Corporations are a Fake Meritocracy
There’s no secret that the Due family is a big fan of freelancing, solo work, entrepreneurship, and building businesses. One thing any business owner will tell you is that in the wild world of freelancing and self-employment, you are in a true meritocracy compared to corporate America. Having spent a decade in Fortune 500 type businesses before going out on my own, I have come to realize that corporations are, in many ways, a fake meritocracy.
Major companies typically say they are a meritocracy and act like a meritocracy in many ways. However, when you look at the data they are anything but. Let’s take a look at what makes a true meritocracy, where and why big corporations fall short, and how you can thrive with a full-time job at a behemoth employer.
What is a meritocracy?
The Cambridge Dictionary defines meritocracy as:
a social system, society, or organization in which people have power because of their abilities, not because of their money or social position
Outside of unions, most people would likely argue that this is how most businesses should be run. Those who perform well and succeed at their jobs should be promoted, get paid more, become the boss, and ultimately the leader of the organization. On the flip side, those who can’t hack it eventually get bad reviews and leave the organization. You can see this somewhat in effect in the cutthroat Wall Street up or out promotion culture, but there are few other places you see something like this in effect.
I specifically called out labor unions as the opposite of a meritocracy as they breed unified pay scales and similar systems designed to be specifically counter-meritocracy. Some bosses and managers claim they are impartial and fair, but actually just promote those who look, act, and work like they do. Anyone who has spent more than a few years in cubicle land has seen undeserved promotions and deserving people looked over. It is almost laughable that some big businesses claim to promote the best performers when, in fact, managers are more likely to promote team members they simply like better.
Also keep in mind that the most extreme meritocracies may not be so healthy. After all, as much as I love the company as a customer, I don’t think I could ever see myself working in a culture like Amazon. But nonetheless, this is an important topic for both corporate workers and the self-employed to understand.
Staying at a job leads to lower pay
If you succeed in a role, your boss won’t want to promote you out of it. It is hardly breaking news that those who move jobs to a new company get paid more than those who stick around for years, or decades, at one company. A study a few years back found that staying at a job more than two years ultimately leads to a 50% lower income. If this is not proof that meritocracies in corporate America are a myth, I don’t know what is.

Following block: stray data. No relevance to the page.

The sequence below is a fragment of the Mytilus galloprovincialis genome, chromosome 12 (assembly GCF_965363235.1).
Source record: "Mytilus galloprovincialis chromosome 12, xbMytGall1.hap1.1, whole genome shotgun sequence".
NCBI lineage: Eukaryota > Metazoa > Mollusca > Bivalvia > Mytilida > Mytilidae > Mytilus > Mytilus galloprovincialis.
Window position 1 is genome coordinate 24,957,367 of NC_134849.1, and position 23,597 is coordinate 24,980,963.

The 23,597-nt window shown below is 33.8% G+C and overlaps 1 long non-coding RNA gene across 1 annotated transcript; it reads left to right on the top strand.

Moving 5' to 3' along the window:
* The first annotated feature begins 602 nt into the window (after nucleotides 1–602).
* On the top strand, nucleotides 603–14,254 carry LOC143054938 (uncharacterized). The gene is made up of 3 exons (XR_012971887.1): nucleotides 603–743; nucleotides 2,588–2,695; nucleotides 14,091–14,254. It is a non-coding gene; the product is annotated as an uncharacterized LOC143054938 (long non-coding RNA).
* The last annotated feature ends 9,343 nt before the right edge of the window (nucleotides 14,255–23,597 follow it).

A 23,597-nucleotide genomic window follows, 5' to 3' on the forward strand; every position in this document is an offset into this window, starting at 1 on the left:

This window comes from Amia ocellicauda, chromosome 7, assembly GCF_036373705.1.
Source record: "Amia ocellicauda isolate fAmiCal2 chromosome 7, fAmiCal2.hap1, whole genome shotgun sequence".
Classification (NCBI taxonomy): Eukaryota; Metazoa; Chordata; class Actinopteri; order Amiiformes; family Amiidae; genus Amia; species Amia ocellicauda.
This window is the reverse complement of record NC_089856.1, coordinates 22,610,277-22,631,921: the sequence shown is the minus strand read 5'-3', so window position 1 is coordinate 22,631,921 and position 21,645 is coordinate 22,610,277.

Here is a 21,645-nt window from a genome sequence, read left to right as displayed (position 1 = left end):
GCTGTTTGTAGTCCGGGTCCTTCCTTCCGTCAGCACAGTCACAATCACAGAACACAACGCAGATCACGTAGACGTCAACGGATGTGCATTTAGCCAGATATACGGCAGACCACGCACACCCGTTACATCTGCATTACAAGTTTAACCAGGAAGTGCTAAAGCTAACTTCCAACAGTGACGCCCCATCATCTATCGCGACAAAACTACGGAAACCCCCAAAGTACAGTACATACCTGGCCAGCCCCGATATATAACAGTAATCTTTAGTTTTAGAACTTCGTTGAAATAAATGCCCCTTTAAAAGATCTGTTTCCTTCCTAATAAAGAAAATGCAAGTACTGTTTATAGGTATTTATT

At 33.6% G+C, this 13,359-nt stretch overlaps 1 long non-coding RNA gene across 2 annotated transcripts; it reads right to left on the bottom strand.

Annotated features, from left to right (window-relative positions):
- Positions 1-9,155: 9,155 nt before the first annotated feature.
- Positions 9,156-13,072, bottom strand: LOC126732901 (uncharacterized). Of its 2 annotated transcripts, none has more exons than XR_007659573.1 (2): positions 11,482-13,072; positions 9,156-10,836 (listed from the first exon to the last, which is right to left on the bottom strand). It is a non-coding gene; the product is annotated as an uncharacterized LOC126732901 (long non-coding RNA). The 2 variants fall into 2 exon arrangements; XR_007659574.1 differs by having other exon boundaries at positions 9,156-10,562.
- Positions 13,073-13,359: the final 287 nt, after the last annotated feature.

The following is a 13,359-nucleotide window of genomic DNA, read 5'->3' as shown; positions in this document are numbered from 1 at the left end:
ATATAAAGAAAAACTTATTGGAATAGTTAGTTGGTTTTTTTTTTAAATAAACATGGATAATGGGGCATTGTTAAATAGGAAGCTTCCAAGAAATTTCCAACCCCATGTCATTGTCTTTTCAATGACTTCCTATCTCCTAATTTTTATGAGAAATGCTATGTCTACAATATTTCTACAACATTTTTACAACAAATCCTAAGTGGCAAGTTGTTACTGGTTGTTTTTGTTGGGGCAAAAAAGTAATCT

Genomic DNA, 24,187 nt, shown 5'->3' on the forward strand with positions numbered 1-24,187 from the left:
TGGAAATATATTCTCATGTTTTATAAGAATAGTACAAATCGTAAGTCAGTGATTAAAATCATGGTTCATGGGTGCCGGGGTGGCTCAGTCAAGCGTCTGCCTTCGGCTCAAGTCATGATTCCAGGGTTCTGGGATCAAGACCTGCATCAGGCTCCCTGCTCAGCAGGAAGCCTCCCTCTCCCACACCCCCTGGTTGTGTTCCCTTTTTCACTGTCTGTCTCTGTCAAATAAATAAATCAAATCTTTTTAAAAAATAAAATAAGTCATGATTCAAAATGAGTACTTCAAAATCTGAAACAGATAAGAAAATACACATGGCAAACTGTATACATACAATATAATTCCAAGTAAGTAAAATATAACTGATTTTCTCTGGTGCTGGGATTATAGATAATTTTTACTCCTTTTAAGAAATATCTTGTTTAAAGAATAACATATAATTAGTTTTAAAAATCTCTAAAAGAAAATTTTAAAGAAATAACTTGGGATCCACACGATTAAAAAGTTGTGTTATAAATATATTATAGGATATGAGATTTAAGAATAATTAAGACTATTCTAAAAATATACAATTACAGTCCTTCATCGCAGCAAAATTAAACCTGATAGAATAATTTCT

As anecdotal evidence, look at my career. I got one promotion that came with a significant raise early in my career at a big telecom company, but otherwise only ever got two or three annual raises in ten years of work at big companies. The biggest raises I had in my corporate days happened when I moved to a new company, at one point getting a roughly 40% raise with a job change.
Right now in January 2018, we are facing low unemployment, which makes it a great time to job hop on the hunt for bigger pay. Sure, it’s a risk, but it is one that often pays off big time in dollars and cents in your bank account. But if you really want to dive into a meritocracy, look no further than the world of freelancing.
Freelancing is a true meritocracy
I left my job in April 2016 to freelance full-time. I walked away from a great salary, great benefits, and a company that I really did enjoy working for to risk it all in self-employment. In my case, it worked out really well. Check out my income reports to see how I turned my side hustle into a six-figure business. I now make more, work less, and enjoy a less stressful lifestyle than I did before.
This didn’t happen accidentally. I didn’t make it to this income level by showing up and sitting in a chair with little productivity. I did it by turning every working hour into the most profitable hour possible. But there is more to it than just working hard and being focused. I keep landing amazing clients and better projects because I always strive to turn in the best quality work possible and I’m always learning, reading, and improving my skills, which come from a foundation of two finance degrees including an MBA.
While that MBA does not guarantee I do better work than someone else, it does signal I am more qualified than most to write about personal finance. But thanks to my experience and expertise, I am better positioned to put forth those top-quality articles that rise to the top of the pack. Because freelancing is a true meritocracy, I am able to write for awesome sites like this one and for top financial brands, commanding top level freelance rates for much of what I write based on the quality of work I produce.
Bringing a freelance mentality to corporate culture
Who can we change corporate culture to reward performance over showing up and becoming buddies with the boss? Changing corporate cultures is not an easy task, but a clear focus on promoting the best performers, rewarding quality over butt-in-chair time, and finding a way to use metrics over opinions in the workplace would be a great start.